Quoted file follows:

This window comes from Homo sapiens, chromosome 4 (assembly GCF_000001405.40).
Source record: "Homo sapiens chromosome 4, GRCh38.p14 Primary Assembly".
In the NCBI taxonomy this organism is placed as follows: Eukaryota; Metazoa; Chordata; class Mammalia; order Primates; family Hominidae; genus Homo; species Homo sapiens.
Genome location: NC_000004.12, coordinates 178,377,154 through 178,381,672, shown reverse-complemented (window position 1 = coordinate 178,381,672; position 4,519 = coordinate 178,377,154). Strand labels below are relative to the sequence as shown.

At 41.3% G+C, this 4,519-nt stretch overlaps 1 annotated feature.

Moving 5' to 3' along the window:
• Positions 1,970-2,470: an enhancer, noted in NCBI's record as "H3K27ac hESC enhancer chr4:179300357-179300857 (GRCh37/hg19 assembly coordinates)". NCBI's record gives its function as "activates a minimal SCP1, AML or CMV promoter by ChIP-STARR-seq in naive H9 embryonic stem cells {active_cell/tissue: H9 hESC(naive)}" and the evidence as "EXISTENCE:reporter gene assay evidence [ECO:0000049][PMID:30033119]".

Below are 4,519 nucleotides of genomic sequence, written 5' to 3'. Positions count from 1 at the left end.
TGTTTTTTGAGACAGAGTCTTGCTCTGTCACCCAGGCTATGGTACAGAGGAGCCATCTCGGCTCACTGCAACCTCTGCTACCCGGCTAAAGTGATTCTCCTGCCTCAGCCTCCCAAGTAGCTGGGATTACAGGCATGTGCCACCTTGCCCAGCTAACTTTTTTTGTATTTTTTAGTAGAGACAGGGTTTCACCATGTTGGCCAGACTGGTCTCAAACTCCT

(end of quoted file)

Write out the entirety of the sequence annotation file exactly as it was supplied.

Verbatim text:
This window comes from Homo sapiens, chromosome 4 (assembly GCF_000001405.40).
Source record: "Homo sapiens chromosome 4, GRCh38.p14 Primary Assembly".
In the NCBI taxonomy this organism is placed as follows: Eukaryota; Metazoa; Chordata; class Mammalia; order Primates; family Hominidae; genus Homo; species Homo sapiens.
Genome location: NC_000004.12, coordinates 178,377,154 through 178,381,672, shown reverse-complemented (window position 1 = coordinate 178,381,672; position 4,519 = coordinate 178,377,154). Strand labels below are relative to the sequence as shown.

At 41.3% G+C, this 4,519-nt stretch overlaps 1 annotated feature.

Moving 5' to 3' along the window:
• Positions 1,970-2,470: an enhancer, noted in NCBI's record as "H3K27ac hESC enhancer chr4:179300357-179300857 (GRCh37/hg19 assembly coordinates)". NCBI's record gives its function as "activates a minimal SCP1, AML or CMV promoter by ChIP-STARR-seq in naive H9 embryonic stem cells {active_cell/tissue: H9 hESC(naive)}" and the evidence as "EXISTENCE:reporter gene assay evidence [ECO:0000049][PMID:30033119]".

Below are 4,519 nucleotides of genomic sequence, written 5' to 3'. Positions count from 1 at the left end.
TGTTTTTTGAGACAGAGTCTTGCTCTGTCACCCAGGCTATGGTACAGAGGAGCCATCTCGGCTCACTGCAACCTCTGCTACCCGGCTAAAGTGATTCTCCTGCCTCAGCCTCCCAAGTAGCTGGGATTACAGGCATGTGCCACCTTGCCCAGCTAACTTTTTTTGTATTTTTTAGTAGAGACAGGGTTTCACCATGTTGGCCAGACTGGTCTCAAACTCCT